Willow Bark Arctic Clay Mask


  • Like mud, clay has drawing and healing properties. Native Americans call it ee-wah-kee, which means ‘mud that heals’. Today we use them largely for their ability to cleanse, detoxify and tone the skin, but Aboriginal people, well aware of clay’s healing powers, used it for a variety of purposes, including:

    • Body paint during religious ceremonies. When applied, it was thought that the clay allowed energy, healing and wisdom to pass through.
    • Draw out poisons (from spider bites, bee and ant stings, poison ivy, etc.) from the body.
    • Applied to body for deep cleansing and detoxifying of the skin.

    Clay is a popular ingredient in today’s facial masks because it draws out toxins and other impurities, while the minerals in the clay are absorbed by the skin. Pores and hair follicles are cleared; skin is exfoliated resulting in a fresh, healthy glow. Willow is a tree recognized by Aboriginal people for its medicinal bark. White Willow Bark Extract is astringent and has antiseptic and anti-inflammatory properties. It also contains salicylic acid which stimulates new cell formation by helping the old skin to slough off.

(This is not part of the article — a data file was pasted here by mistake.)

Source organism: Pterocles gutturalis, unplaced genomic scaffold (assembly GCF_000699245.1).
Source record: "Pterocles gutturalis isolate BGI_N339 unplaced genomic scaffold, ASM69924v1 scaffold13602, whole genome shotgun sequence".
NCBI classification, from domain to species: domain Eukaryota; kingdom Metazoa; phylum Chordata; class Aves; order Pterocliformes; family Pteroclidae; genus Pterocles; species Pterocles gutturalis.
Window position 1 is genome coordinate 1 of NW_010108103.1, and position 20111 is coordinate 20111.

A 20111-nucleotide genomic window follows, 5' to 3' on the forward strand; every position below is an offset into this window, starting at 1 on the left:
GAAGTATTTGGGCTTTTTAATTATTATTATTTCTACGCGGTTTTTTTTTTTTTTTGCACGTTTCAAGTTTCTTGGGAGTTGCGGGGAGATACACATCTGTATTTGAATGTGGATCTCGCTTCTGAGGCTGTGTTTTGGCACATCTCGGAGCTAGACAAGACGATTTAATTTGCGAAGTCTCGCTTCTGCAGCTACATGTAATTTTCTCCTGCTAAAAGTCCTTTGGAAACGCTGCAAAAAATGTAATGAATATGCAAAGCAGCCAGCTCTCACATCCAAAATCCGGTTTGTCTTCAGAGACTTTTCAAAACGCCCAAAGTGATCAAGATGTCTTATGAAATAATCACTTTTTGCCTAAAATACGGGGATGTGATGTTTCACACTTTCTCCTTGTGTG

• Naturally occurring: Aluminum, Iron, Potassium, Magnesium, Calcium, White Willow Bark Extract.

  • Clay masks help to draw out toxins, absorb excess oil, tighten, smooth & soften the skin. Complexion will be brighter and healthier. Masks should be used once a week. When using Willow Bark Arctic Mud Mask, simply mix 2 teaspoons of powder to 1 teaspoon of water (you may want to try 1 teaspoon of yogurt instead of water). Apply to face and neck, let dry, and rinse.

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